The title track is a gentle, melodic piece written and mainly played by Charles Davis but with a lovely solo contribution from Joe Magnarelli and perfectly supported by the piano playing of Rick Germanson.The album as a whole provides pleasant music, better suited to the background, and given its inspiration is not overly sentimental. That Charles Davis continues to compose and play jazz at his age and in times of sadness is a tribute to him and we can all gain a little strength from that.
Spanish for ‘Good Grass’
with thanks to Ron Rubin
Here is early notice of an exciting event happening on 13th September in Gillett Square in Dalston, London. There is to be a free outdoor screening of D.W. GRIFFITH’S BROKEN BLOSSOMS with live music by Orphy Robinson at 8.00 pm.
The Vortex Jazz Club, with Hackney Co-operative Developments/Gillett Square and Reel Islington present, D. W. Griffith’s silent masterpiece Broken Blossoms with music scored and performed by Orphy Robinson, with Byron Wallen, Corey Mwamba and Emi Watanabi.
Click here for a video trailer.
The film, subtitled in the politically incorrect language of the day, The Yellow Man and the Girl, is a tale of temple bells sounding at sunset before the image of Buddha; it is a tale of love and lovers; and it is a tale of tears. A young man leaves China and arrives in London where he opens a shop. Life in the East End is hard for him as indeed for the other slum-dwellers: prostitution, drugs, cruelty, broken dreams and racial intolerance are the order of the day. The young man befriends a young girl who is mistreated by her bigoted fighter-boxer father, which leads to tragic consequences. The original story was part of a collection of stories called Limehouse Nights by English writer Thomas Burke, whose writings helped to establish the exoticism and notoriety of the Chinese presence in Limehouse during the interwar years. Relations between Chinese men and white women had become a national concern. The Chinese who lived in Limehouse were culturally isolated and predominantly male – perceived to be a threat to the social order.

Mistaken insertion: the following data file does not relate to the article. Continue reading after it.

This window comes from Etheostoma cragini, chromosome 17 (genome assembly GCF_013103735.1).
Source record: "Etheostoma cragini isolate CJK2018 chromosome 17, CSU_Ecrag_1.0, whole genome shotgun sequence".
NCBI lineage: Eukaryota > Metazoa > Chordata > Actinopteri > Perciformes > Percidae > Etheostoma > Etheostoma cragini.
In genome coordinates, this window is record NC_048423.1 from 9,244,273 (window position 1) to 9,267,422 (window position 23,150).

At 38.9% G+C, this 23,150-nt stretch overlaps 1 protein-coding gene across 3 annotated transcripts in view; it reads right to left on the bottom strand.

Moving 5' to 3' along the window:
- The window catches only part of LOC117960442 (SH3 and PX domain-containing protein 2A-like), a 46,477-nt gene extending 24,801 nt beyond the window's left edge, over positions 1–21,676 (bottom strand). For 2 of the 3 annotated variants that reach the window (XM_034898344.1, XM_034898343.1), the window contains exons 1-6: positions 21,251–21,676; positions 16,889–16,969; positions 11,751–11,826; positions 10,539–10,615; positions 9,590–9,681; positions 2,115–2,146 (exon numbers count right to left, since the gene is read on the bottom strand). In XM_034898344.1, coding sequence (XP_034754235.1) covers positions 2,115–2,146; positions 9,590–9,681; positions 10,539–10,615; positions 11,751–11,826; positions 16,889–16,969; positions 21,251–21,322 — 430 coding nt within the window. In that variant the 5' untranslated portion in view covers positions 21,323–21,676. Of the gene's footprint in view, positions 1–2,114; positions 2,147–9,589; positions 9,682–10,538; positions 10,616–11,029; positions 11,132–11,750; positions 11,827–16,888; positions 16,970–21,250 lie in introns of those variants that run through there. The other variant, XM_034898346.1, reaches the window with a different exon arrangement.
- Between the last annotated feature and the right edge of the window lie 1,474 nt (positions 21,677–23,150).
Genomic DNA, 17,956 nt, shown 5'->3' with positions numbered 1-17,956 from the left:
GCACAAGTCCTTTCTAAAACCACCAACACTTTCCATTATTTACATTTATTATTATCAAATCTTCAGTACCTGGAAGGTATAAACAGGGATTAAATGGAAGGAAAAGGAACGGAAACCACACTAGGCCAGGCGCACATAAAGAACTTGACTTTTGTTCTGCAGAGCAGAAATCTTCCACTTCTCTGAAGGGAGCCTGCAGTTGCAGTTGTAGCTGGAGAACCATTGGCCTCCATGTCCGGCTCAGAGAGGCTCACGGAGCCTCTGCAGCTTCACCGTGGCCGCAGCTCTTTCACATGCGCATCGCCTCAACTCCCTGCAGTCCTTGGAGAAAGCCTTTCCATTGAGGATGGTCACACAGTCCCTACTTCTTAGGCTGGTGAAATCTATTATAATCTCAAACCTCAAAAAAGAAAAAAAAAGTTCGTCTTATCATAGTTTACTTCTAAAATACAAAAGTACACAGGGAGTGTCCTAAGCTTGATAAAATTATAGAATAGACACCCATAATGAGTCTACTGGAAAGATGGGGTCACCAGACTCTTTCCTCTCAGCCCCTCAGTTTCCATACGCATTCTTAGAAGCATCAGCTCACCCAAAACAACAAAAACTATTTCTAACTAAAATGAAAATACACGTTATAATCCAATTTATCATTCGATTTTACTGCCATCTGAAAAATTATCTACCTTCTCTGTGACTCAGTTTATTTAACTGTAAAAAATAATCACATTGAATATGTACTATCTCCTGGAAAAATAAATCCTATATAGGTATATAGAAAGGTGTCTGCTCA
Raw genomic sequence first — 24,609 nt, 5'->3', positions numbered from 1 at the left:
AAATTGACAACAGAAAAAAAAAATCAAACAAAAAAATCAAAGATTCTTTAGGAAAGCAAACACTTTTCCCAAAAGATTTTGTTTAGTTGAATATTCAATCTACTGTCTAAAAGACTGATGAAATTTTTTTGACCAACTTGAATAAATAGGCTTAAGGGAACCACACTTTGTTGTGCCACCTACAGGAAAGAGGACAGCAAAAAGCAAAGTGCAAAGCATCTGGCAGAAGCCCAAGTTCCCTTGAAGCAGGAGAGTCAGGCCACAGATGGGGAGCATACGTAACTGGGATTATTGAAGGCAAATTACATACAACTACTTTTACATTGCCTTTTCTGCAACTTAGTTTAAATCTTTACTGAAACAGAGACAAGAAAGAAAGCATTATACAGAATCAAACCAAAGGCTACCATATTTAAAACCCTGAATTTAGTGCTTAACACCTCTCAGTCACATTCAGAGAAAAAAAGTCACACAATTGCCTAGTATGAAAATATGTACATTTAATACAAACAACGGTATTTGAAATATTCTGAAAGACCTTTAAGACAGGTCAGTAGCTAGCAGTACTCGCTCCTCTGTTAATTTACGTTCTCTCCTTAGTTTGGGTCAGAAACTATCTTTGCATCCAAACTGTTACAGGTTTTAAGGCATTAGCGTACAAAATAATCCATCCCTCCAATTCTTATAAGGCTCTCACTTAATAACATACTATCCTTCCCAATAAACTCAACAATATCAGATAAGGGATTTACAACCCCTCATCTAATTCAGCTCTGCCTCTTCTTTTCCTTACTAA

Broken Blossoms was made in 1919 by the American film maker D. W. Griffith who also made the controversial Birth of a Nation, and Intolerance. All three are recognized as a work that is "culturally, historically, and aesthetically significant". Known for his pioneering use of advanced camera and narrative techniques he was revered by a string of subsequent film makers such as John Ford, Alfred Hitchcock, Jean Renoir, Orson Welles, Sergei Eisenstein and others. For Broken Blossoms Griffith changed Burke’s original story to promote a message of tolerance as 1919 was a time of strong anti-Chinese feeling in the USA as well as Britain. Yet this message is disturbed by the presence of supposedly tender lines such as “What makes you so good to me Chinky?” Is this prejudicial attitudes disguised as Liberalism or is it perceptive social commentary? While the attitudes about race are outdated the film hits on themes that resonate today - poverty, cruelty, drugs, love, broken dreams, immigration, bigotry and racism.
Rich with imagery and recurring motifs, the film is an excellent subject for a new music score in the hands of the musical director Orphy Robinson, which will also carry a strong improvised element. Imagine the East End of London 1919 meets Hackney in 2014, while much has changed some things don't. The Quintet: Orphy Robinson (saxophone / multi-instrumentalist); Byron Wallen (trumpet), Corey Mwamba (vibraphone, dulcimer, electronics and small instruments); Emi Watanabe (traditional Japanese Flutes such as Ryuteki, Nohkan and Shinobue) and Beibei Wang (percussion and piano).